To access the command line, you need a program to open a terminal in the bash language. These are native to Macs and Linux systems. You can emulate them on Windows with programs like Cygwin, and now Windows has its own native Linux terminal with Ubuntu on Windows (https://www.microsoft.com/store/apps/9nblggh4msv6). The text file used in the below examples is available here. But only attempt to follow along at home after taking some lessons from the above resources. 

It is usually a good idea to have a look at the first few lines of your file to get a feel for it, you can do this with the command head

$ head Example_transcripts.txt
Transcript_ID   Gene_name       Untreated_abundance     Treated_abundance       Change
T_0001  SMG1    200     2       Down
T_0002  SMG1    50      0.5     Down
T_0003  RS2Z37  50      150     Up
T_0004  RS2Z37  250     250     No_change
T_0005  RS2Z37  50      50      No_change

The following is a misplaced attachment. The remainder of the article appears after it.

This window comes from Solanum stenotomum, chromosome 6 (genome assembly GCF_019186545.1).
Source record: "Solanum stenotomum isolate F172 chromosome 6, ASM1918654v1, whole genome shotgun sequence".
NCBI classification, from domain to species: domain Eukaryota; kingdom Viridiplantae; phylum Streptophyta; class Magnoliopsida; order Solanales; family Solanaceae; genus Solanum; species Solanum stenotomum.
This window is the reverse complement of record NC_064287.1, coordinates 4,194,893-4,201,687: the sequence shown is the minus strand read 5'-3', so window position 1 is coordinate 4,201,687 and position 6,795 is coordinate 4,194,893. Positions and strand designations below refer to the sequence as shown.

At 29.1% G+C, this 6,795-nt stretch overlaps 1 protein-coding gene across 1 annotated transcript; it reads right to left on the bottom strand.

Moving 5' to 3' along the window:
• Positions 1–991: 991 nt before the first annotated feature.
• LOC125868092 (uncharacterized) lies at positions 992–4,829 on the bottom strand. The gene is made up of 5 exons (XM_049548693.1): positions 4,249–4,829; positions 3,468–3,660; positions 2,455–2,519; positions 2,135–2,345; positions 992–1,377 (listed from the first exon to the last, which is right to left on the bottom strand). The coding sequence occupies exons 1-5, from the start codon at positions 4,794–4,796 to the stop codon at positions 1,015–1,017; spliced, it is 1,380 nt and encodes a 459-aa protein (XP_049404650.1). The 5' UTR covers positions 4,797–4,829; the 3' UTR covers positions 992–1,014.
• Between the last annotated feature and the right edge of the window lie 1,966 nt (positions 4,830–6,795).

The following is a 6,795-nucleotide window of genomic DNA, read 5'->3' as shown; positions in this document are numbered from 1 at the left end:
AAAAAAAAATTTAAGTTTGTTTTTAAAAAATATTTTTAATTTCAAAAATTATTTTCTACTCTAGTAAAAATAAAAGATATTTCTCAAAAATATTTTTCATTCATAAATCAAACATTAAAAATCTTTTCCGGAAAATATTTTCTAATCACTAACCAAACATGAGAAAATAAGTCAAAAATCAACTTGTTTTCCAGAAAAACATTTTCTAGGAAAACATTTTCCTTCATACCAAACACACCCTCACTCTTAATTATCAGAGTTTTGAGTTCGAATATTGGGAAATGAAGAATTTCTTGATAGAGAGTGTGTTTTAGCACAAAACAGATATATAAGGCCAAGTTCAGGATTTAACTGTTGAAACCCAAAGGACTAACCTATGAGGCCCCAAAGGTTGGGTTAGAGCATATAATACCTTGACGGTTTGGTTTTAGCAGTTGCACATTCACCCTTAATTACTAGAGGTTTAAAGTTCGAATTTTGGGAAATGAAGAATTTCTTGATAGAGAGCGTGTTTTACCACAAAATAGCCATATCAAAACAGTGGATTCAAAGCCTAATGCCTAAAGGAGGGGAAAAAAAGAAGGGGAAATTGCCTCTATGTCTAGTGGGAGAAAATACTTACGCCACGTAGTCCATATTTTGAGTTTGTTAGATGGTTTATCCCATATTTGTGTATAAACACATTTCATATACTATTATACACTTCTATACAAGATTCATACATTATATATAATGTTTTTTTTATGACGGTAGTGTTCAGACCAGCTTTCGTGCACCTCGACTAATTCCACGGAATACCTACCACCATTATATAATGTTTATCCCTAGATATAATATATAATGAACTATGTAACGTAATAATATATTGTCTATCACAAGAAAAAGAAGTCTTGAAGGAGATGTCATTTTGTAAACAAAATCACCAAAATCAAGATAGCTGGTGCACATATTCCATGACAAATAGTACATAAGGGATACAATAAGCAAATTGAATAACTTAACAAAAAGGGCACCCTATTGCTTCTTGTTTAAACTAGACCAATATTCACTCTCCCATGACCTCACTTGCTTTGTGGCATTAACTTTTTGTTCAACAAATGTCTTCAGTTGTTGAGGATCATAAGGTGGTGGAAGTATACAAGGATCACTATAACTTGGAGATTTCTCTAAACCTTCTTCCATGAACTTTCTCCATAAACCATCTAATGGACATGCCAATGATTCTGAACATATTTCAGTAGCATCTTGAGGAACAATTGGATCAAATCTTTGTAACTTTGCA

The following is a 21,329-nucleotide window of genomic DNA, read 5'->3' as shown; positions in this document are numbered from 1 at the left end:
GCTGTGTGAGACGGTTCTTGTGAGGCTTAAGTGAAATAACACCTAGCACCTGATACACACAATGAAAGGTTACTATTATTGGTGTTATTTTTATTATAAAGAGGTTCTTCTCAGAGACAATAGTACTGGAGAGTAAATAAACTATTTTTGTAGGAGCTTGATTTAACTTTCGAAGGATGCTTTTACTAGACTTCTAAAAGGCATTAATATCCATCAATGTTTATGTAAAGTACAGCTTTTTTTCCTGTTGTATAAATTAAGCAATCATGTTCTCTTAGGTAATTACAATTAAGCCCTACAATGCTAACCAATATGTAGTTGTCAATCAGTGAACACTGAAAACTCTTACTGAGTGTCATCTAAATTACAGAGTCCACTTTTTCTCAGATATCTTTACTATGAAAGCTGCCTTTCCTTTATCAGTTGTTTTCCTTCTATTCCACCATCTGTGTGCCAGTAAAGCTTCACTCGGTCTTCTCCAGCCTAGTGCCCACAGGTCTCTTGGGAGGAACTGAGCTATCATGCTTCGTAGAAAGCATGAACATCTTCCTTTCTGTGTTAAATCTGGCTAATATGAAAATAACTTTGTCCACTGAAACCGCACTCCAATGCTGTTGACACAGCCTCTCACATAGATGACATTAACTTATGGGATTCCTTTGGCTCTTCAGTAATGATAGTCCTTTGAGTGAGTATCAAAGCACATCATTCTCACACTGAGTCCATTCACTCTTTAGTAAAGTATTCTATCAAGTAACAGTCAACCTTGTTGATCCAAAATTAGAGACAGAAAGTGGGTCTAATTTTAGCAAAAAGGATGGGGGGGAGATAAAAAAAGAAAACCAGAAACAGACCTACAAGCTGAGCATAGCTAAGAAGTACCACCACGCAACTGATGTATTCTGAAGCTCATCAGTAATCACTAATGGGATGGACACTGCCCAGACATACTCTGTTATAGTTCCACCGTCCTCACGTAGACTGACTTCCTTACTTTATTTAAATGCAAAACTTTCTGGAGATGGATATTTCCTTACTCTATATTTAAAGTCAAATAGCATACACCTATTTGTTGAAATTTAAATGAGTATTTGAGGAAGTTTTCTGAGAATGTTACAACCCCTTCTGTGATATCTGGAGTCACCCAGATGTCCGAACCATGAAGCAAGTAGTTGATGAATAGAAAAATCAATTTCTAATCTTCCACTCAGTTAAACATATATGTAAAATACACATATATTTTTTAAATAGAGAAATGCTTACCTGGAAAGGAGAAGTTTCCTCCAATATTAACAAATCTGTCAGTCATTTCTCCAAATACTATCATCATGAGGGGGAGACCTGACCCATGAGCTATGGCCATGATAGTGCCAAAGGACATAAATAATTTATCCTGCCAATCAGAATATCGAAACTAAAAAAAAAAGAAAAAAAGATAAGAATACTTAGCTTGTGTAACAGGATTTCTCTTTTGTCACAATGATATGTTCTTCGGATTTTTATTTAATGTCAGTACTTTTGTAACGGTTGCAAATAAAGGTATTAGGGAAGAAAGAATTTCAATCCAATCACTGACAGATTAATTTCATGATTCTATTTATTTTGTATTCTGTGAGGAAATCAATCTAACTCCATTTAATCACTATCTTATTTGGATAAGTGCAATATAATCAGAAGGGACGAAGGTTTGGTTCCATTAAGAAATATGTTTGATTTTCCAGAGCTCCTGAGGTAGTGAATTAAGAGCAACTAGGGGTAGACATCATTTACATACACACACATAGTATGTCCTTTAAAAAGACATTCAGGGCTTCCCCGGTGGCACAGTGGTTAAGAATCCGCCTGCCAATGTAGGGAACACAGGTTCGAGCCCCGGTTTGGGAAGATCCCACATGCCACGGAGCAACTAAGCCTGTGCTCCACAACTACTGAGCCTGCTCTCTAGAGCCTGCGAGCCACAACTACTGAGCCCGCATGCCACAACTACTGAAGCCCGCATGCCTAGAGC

T_0006  TOPLESS 25      25      No_change
T_0007  TOPLESS 100     100     No_change
T_0008  EF1alpha        500     500     No_change
T_0009  RS2Z38  25      100     Up

You can see that the first 10 lines of this file will be printed. It might not be neatly formatted and spaced like in Excel, but that is something to get used to. To see the last 10 lines use tail:

$ tail Example_transcripts.txt
T_0006  TOPLESS 25      25      No_change
T_0007  TOPLESS 100     100     No_change
T_0008  EF1alpha        500     500     No_change
T_0009  RS2Z38  25      100     Up
T_0010  RS2Z38  100     100     No_change
T_0011  ANR     300     300     No_change
T_0012  PEX5    100     100     No_change
T_0013  eIF5L1  100     250     Up
T_0014  SMG7-2  50      200     Up
T_0015  LUG     125     125     No_change

Notice how there is an overlap of the lines shown by both head and tail. That's because the file is very small, with only 16 lines (including the header). We can count the exact number of lines with the simple but useful command: wc -l

$ wc -l Example_transcripts.txt
16 Example_transcripts.txt

Now this is where the real fun begins, now we can start to filter this file. If we only wanted to view lines (transcripts) of a particular gene? Well we can use grep. grep is a very powerful UNIX tool. It is a string (text character) matching tool:

$ grep "RS2Z37" Example_transcripts.txt
T_0003  RS2Z37  50      150     Up
T_0004  RS2Z37  250     250     No_change
T_0005  RS2Z37  50      50      No_change